I felt the same way. I also liked the way the author presented the change in values over time, pointing out that introvert qualities were more highly valued in the context of the past.

  2. Anna Jacobson December 30, 2012 at 4:26 pm #

    I can so very well agree since I’m very much an introvert myself – – at least in most areas and aspects of life. I can’t deny a certain gratitude toward this author for portraying the other side so well and showing that no one atribute is the ultimate one to be achieved. There is tremendous beauty within diversity….once we learn to not only accept it, but also to embrace it and disvover its inherent beauty. Though I have no direct “New Year’s Resolutions” one of my ambitions for this new year to come (and hopefully many more to come) is that I want to be able to make the absolute most of who I am and was created to be, while allowing others around me to do the same…by giving them an open ear and an understanding heart instead of a sceptical or judgmental spirit, by reaching out and helping, according to need and not status or “deservability”, and by willingly and even deliberately searching for the beautiful DIFFERENCES (yes differences, and not likenesses) between me and all those around me. Some of the greatest lessons I’ve learned have come not from things I and others have shared in common or agreed on (though this as well) but oftentimes it lies in the very things we differ in.

    • Rayme Wells @ A Clean Surface January 2, 2013 at 6:56 pm #

      Thank you for your lovely comment. What a fine resolution that is.

      • Anna Jacobson January 2, 2013 at 7:04 pm #

        And thank you for the gentle but poignant reminder of what truly is important….it was not only a beautiful, but also much needed inspiration and encouragement

  3. Deborah the Closet Monster December 30, 2012 at 4:29 pm #

    For a long time, I didn’t know what an “introvert” was, just that I needed quiet time to recharge, and that sometimes I needed more time than others.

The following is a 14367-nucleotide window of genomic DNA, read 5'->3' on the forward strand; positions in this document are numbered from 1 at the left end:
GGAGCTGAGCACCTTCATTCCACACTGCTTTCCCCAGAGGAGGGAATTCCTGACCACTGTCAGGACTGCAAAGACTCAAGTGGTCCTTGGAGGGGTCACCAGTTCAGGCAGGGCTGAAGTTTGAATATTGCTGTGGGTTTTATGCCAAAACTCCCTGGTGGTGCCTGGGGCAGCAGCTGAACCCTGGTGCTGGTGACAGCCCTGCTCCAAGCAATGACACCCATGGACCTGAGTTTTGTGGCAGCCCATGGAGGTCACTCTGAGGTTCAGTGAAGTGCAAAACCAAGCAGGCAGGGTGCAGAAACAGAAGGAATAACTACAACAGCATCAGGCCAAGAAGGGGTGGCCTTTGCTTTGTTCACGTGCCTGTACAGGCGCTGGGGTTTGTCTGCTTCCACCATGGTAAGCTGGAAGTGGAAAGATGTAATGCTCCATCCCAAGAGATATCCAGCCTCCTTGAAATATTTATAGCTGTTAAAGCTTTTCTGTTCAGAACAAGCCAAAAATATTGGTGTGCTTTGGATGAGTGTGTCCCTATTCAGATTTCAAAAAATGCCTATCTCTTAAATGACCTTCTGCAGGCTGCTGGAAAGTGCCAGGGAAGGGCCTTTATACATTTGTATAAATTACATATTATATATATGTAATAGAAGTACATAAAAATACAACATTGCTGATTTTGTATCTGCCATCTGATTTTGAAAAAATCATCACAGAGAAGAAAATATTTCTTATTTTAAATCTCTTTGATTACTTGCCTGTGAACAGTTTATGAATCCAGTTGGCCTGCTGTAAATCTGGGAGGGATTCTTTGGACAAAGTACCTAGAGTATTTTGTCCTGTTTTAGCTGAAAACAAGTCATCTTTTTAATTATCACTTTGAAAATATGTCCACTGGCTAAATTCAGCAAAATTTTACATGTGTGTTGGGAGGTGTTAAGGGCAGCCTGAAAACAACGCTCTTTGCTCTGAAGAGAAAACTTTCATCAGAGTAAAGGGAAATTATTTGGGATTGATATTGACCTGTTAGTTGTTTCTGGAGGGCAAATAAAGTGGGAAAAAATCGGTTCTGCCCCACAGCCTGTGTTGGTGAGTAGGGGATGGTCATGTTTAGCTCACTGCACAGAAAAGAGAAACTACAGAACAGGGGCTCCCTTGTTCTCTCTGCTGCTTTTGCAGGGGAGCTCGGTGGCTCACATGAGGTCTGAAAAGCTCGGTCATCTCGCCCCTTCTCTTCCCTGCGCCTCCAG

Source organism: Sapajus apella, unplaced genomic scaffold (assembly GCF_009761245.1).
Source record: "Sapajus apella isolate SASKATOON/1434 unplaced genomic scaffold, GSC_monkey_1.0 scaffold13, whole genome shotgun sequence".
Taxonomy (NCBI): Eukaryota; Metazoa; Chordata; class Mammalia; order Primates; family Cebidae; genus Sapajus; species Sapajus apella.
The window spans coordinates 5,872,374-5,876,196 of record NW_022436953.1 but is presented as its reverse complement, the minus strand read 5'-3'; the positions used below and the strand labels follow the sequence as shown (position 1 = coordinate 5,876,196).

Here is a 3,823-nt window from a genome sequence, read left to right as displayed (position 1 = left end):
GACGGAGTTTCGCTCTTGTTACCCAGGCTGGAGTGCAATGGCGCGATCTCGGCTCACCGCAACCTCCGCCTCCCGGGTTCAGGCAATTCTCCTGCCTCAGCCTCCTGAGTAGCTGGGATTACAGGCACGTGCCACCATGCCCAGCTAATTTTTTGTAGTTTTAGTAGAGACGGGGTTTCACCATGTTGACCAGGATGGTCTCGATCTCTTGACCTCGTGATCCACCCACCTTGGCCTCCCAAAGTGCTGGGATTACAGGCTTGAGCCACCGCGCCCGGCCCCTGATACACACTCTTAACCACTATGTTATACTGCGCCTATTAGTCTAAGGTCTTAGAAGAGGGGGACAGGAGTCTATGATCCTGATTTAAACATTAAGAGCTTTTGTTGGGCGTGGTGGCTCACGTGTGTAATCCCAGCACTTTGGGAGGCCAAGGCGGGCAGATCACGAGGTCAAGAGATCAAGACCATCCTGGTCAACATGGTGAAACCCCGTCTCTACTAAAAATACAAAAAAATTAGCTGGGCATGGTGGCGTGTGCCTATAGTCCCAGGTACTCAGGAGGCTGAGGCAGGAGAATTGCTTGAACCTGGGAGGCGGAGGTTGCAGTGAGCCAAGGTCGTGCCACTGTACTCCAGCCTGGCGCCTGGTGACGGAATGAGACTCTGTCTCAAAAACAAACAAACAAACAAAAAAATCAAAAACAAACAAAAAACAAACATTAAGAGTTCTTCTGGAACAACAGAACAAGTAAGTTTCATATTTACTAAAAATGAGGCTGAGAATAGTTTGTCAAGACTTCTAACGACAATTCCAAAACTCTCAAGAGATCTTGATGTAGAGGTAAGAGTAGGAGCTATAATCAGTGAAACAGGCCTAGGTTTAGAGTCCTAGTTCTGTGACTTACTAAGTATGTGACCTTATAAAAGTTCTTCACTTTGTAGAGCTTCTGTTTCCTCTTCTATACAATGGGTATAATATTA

When I visited my sister in England, I excused myself after a busy day with lots of strangers. She said with great concern that she feared I had Social Affective Disorder, which made me quite grumpy. I replied, similar to you, that there are many types of people in the world and that one is not “bad” simply because it is “different than you.”

    I don’t think my sister would say something like this now, but in a way, I’m glad she did. It was that comment that finally spurred me to understand that what I was was OK, and also to look for an understanding of what that was.

    Some of my trouble the last several months has been from believing that I could escape my introversion online–that’s to say, that I could be online engaged in conversation for hours on end and not feel wiped out. The last month or so, it’s caught up to me, leaving me comfortable stepping away and for hours afterward. The time to recharge is important, it seems, offline and on!

    • Rayme Wells @ A Clean Surface January 2, 2013 at 7:00 pm #

      My husband often comments on how differently I process life, and how I recharge. I am fortunate that he understands me very well.

  4. Rayme Wells @ A Clean Surface January 2, 2013 at 7:07 pm #

    A few days after writing this post, a man with a stutter very similar to the one portrayed in The King’s Speech came into my place of work. I was filled with compassion for him as he struggled through the short sentences he attempted.

  5. ladyofthecakes January 6, 2013 at 5:42 am #

    Thanks for this post it really resonated with me. I’m also a quiet person, and although I greatly enjoy the company of individuals, and, of course, my friends, I’m often uncomfortable in groups, even if I happen like everyone in that group. And I’m neither a leader nor a follower. I just like to do my own thing, lol.